Kingston leaders address declaration of mental health and addictions crisis

Photo by Logan Cadue/Kingstonist.

This week, at their regular meeting, Kingston City Council voted unanimously to declare a mental health and addictions crisis, recognizing the complexity of health care needed for unhoused residents facing mental health and substance use challenges, as well as the urgent need for support from other levels of government.

“We’re not making this statement lightly – we are out of options and can’t manage this situation on our own,” Mayor Bryan Paterson said in a press release on Thursday, Jan. 12, 2023.

Paterson asserted that the City of Kingston “continues to do everything within our control to provide support to those experiencing homelessness, mental health, and/or addiction challenges.”

“Without a health-care pathway for people to transition into longer-term sustainable living, our efforts alone are not addressing the root causes of these issues,” he stated.

According to the statement from the mayor’s office, the city has invested over $18 million over the past several years to help meet the needs of those experiencing homelessness. These efforts, Paterson’s office detailed, include partnering with different community organizations to provide more supportive and affordable housing options, new shelter beds, and free transit passes to move people between support services, as well as breaking down silos of care.

“I think all levels of government can agree we are in a crisis,” said Paterson. “This declaration isn’t about pointing fingers; municipalities know where the gaps are, and the complexity of health care needs for those experiencing homelessness and mental health and addiction [is] enormous. People need health care support. They need treatment options and innovative approaches to encourage [them] to use the resources and services available.”

As part of the motion, Council is asking the province to lead an emergency working group of representatives from local social service groups, health care organizations, the City, emergency services and others in the sector to coordinate resources to develop a long-term solution tailored specifically to the unhoused and mental health and addiction situation in Kingston.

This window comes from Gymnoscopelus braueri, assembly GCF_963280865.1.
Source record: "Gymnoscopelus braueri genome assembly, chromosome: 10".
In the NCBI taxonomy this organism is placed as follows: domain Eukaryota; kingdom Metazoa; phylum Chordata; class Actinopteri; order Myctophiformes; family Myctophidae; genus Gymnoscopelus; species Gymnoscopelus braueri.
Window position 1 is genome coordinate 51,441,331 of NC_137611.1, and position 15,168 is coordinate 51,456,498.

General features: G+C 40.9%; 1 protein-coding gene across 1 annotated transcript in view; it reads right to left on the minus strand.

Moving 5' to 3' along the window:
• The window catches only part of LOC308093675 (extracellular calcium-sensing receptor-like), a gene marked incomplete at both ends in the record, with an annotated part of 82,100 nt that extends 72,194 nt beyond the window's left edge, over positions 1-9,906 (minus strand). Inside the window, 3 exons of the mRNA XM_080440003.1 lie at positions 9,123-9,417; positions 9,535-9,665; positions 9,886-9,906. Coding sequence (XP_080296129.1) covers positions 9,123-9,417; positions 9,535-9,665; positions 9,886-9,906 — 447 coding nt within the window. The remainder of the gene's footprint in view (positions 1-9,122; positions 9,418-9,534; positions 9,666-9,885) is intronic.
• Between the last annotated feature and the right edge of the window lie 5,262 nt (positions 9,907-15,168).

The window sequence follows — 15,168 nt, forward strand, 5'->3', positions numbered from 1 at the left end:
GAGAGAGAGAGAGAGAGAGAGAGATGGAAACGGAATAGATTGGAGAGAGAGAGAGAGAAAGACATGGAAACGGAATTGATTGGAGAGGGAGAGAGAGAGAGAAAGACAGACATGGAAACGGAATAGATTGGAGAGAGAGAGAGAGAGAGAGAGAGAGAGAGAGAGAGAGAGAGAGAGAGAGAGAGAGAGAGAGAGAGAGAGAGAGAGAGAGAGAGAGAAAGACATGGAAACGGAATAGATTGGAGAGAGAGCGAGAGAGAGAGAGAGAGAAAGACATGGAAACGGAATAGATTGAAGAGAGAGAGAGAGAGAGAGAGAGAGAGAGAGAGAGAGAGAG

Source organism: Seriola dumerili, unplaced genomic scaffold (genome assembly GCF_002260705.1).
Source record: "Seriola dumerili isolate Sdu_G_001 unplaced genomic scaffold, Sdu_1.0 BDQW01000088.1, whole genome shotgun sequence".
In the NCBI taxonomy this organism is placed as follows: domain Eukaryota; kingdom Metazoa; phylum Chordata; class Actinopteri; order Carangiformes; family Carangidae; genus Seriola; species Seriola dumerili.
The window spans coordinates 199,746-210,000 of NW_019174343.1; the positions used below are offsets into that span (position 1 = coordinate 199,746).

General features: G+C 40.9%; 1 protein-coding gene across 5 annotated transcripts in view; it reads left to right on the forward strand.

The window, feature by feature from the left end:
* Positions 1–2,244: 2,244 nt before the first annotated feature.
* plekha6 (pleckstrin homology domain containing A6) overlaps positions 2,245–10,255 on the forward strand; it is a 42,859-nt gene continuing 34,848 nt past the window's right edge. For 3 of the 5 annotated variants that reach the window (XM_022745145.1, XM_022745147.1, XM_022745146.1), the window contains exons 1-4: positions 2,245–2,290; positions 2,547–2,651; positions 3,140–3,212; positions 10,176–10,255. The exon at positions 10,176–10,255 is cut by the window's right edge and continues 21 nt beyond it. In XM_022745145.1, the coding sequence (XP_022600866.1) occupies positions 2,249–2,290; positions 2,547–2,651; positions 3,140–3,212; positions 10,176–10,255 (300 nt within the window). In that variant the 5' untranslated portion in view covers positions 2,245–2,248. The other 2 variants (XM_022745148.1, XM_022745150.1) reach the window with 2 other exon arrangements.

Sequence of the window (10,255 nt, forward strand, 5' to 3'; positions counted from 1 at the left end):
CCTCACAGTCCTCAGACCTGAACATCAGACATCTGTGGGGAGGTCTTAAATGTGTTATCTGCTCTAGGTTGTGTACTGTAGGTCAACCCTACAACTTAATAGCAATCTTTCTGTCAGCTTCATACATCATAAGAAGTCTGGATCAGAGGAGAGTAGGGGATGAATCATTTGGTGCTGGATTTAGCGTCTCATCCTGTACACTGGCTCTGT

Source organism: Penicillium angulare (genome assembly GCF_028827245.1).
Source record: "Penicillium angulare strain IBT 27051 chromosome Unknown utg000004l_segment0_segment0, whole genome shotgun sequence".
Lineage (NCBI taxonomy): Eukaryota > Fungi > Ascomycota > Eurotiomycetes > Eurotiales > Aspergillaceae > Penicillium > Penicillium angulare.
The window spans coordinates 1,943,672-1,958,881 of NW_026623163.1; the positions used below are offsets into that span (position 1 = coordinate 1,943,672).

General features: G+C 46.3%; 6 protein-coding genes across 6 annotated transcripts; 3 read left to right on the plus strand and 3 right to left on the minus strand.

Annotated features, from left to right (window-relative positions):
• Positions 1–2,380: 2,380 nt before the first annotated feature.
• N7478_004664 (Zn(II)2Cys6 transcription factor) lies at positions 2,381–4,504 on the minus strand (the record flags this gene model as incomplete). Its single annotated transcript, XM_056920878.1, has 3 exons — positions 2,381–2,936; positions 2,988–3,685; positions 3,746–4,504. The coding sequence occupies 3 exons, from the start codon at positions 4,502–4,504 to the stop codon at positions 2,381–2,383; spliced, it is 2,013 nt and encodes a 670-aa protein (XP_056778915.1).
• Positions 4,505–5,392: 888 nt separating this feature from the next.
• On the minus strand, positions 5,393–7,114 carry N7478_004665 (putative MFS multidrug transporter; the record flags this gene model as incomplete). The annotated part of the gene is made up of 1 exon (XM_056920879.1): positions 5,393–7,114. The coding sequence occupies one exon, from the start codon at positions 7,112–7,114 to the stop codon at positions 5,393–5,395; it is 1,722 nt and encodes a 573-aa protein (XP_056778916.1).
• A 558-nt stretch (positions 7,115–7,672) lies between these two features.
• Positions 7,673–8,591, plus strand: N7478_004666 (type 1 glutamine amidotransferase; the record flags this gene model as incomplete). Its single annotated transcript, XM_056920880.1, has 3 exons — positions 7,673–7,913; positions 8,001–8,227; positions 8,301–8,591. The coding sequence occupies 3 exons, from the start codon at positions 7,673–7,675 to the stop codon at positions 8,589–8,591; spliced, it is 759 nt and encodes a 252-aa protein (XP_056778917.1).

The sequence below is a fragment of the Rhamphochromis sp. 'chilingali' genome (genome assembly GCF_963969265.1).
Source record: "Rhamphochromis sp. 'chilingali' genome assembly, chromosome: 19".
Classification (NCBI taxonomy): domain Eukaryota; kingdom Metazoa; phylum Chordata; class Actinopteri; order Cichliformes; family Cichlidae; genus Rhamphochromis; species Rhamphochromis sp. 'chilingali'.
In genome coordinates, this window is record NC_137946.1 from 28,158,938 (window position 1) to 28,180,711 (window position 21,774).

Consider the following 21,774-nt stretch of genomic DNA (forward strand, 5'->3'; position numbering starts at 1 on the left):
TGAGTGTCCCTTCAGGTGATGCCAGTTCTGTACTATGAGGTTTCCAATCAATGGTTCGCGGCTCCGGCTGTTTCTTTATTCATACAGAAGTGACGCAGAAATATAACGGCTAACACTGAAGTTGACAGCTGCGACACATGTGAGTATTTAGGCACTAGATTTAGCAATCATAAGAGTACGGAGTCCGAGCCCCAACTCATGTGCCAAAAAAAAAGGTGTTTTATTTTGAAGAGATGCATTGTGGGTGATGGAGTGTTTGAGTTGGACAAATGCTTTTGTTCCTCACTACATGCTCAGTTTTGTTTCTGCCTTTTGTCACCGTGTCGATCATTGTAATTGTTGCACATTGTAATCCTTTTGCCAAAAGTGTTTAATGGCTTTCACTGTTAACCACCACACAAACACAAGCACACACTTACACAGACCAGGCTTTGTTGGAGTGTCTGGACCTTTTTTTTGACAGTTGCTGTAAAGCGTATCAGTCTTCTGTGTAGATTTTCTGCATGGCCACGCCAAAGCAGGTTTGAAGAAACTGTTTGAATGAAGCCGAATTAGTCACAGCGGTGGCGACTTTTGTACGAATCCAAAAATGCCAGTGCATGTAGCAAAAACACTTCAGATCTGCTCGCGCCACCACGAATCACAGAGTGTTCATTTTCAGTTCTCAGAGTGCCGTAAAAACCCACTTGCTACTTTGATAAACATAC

So what do those representing Kingston at the provincial and federal levels think about the declaration and possible next steps?

Mark Gerretsen, Member of Parliament for Kingston and the Islands,speaking at the Kingston Climate Change Symposium on Thursday, Jan. 17, 2019. Photo by Tori Stafford/Kingstonist.

“I’m glad to see that City Council is taking this extremely seriously. And I would agree with them that we have a crisis, not just locally, but indeed, happening throughout our country,” said MP Mark Gerretsen, noting that he is hearing about similar issues from other MPs from other parts of the country.

“So… they are absolutely right. It’s something that needs to be taken very seriously. And I’m looking forward to continuing [to work] with them on this.”

Asked what kind of assistance the federal government can offer municipal governments in terms of addressing mental health and addictions issues, Gerretsen pointed out that “the delivery of health care is the responsibility of the provinces.”